made the task easier. “They did an exceptional job,” she explains.
Much of the credit, according to Zawislak and Brown, goes to the man at
the top. “Our leadership team was fantastic to work with. Our President
and CEO Mike Scherneck led the charge to help end this pandemic by making
sure everyone wanting to be vaccinated was able to do so as quickly as
possible.” Brown agrees, describing Scherneck as the “driving
force” behind the effort and providing the team with everything
they needed to keep the clinic running smoothly. This level of support
fostered the team’s morale as they labored long hours and weekends.
“Multiple employees have worked every weekend since the clinic opened,”
Shortly after vaccinating health care workers, the team started vaccinating
the Health System’s most vulnerable patients. “We started
with pulmonology, cardiac and oncology patients,” Brown explains.
As supplies replenished and state requirements eased, the team administered
more shots. “We have given over 36,700 vaccinations since opening
to the public in January 2021,” says Brown.
Hill and Ricker recall two memorable patient interactions. “A man’s
102nd birthday was coming up. He wanted to get vaccinated and wanted everyone
in his family vaccinated so they could celebrate with him,” Hill
says. Ricker recounts another special moment. “Everyone has been
extremely appreciative, but I would say that a 104-year-old patient stands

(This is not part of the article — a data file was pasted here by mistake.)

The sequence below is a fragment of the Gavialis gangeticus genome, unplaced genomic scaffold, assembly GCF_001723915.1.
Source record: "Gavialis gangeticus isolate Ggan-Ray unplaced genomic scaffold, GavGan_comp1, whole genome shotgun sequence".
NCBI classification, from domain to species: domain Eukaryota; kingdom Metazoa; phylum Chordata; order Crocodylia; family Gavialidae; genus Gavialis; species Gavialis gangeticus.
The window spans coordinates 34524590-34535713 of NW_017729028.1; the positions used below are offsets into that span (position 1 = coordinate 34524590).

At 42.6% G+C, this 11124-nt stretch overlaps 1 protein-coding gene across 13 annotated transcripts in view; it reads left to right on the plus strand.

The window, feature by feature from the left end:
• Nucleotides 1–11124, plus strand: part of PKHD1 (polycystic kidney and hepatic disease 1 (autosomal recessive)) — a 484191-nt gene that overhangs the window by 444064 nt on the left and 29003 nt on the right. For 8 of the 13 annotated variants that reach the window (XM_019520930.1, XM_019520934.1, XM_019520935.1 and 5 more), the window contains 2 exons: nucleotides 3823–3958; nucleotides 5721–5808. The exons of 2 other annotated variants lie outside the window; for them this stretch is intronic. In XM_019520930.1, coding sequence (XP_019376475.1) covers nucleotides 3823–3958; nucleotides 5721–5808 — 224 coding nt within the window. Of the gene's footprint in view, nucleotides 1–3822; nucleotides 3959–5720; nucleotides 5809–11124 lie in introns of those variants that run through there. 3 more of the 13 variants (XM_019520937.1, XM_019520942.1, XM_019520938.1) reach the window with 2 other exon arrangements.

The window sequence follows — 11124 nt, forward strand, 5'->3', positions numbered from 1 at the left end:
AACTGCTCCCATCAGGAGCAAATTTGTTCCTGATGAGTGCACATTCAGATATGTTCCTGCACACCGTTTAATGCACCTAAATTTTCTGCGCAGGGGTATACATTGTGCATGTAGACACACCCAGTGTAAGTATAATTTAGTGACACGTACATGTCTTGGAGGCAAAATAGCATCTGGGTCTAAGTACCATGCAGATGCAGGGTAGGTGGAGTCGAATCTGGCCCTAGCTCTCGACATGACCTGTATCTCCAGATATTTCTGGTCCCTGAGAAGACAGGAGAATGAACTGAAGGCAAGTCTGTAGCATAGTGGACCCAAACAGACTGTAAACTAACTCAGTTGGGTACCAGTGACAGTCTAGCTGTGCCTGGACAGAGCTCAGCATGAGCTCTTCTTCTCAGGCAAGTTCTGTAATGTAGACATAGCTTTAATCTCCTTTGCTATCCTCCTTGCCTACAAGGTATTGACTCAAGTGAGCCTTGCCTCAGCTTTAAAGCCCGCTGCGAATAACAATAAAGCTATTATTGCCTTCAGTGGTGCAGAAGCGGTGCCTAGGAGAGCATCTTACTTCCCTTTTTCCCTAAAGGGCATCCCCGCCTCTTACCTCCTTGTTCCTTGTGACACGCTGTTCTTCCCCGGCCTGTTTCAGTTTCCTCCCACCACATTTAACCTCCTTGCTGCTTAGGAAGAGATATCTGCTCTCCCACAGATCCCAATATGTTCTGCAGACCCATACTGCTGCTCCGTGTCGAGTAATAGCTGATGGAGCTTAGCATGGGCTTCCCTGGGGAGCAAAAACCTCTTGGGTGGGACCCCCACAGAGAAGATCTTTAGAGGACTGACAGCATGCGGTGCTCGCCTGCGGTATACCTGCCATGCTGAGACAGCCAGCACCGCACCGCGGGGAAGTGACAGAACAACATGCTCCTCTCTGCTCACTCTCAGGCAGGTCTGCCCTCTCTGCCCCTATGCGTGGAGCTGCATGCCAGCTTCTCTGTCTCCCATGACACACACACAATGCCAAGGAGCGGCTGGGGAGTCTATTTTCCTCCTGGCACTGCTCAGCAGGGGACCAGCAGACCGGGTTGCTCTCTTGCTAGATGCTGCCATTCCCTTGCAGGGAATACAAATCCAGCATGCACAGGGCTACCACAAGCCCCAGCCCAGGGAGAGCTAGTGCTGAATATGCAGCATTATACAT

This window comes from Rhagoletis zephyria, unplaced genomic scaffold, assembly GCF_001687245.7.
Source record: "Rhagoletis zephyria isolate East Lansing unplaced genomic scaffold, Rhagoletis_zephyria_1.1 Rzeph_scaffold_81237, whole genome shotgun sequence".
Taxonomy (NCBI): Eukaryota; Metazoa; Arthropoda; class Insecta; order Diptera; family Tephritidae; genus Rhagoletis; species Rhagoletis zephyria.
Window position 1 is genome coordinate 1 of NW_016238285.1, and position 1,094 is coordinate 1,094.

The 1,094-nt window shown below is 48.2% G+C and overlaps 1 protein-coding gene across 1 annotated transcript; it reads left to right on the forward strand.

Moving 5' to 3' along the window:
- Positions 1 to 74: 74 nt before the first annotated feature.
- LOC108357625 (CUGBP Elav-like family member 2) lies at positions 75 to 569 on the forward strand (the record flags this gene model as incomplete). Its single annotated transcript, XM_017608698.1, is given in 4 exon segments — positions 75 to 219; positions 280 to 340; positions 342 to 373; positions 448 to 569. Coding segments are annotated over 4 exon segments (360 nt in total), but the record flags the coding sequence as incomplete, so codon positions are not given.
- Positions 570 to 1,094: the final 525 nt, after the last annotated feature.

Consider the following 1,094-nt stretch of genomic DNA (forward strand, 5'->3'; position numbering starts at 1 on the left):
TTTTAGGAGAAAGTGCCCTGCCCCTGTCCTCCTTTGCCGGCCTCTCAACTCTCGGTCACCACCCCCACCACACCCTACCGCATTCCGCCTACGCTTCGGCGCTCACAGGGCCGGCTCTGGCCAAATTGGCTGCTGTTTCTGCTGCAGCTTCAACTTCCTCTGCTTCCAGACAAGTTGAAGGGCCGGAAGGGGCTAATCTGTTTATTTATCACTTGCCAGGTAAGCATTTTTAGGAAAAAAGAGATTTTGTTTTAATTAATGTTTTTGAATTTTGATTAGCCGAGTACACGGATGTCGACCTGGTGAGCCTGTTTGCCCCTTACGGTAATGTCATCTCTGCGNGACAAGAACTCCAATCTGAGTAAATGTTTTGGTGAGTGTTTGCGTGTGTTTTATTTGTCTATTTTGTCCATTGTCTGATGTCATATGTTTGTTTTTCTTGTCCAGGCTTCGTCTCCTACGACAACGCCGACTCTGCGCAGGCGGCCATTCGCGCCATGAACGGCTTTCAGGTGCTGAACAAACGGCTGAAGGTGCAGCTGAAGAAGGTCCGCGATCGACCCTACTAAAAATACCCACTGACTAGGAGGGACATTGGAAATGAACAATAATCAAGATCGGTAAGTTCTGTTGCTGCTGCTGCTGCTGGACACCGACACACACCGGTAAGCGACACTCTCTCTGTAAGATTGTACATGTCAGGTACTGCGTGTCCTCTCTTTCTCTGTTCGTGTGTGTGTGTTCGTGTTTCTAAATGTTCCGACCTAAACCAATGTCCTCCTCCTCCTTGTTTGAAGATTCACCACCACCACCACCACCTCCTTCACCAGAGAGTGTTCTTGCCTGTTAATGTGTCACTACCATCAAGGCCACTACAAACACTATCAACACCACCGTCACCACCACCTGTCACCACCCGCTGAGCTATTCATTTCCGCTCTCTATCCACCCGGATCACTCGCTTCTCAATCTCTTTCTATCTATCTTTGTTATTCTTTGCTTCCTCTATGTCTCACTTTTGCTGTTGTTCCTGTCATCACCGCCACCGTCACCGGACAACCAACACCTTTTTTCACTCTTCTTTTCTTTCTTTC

out the most. She was so grateful.”
As if juggling supply and demand weren’t enough, the March winter
storm in Texas threw a weather wrench in clinic operations. “We
had timed everything perfectly to have enough supplies, then the storm
delayed vaccine shipments. We spent a lot of sleepless nights, trying
to figure out a solution. We ended up rescheduling 700 people and giving
1,300 vaccinations in one day to make up for that gap,” Brown says.
Operational headaches and sleep deprivation aside, the Vaccine Clinic heroes
appreciate the role they played in this historic effort. Twenty years
from now, what stories will they tell their grandchildren? “I would
tell them our team came together to help our community get vaccinated,
and as a result our Health System played an important role in ending this
pandemic. I would also tell them what an honor it was to work with such
a great team and organization,” Zawislak says.
From Brown’s perspective, “Rarely do you experience patient
interactions where people are so grateful. The clinic was the most rewarding
and impactful thing I’ve ever been involved with. We owe a debt
of gratitude to every single person who helped with this effort because
they went above and beyond the call of duty.”
As nurses battling the pandemic one COVID-19 shot at a time, Hill and Ricker
encourage the public to get vaccinated. “The sooner everyone is
vaccinated, the sooner we can return to a somewhat normal life,”
For their role in combating a historic health crisis, these four individuals,
and all those who helped make the Vaccine Clinics happen, are truly frontline heroes.
Southeast Georgia Health System is offering COVID-19 vaccines for all individuals
age 16 and older. Appointments are preferred, but walk-ins are accepted.
To learn more or to make an appointment, visit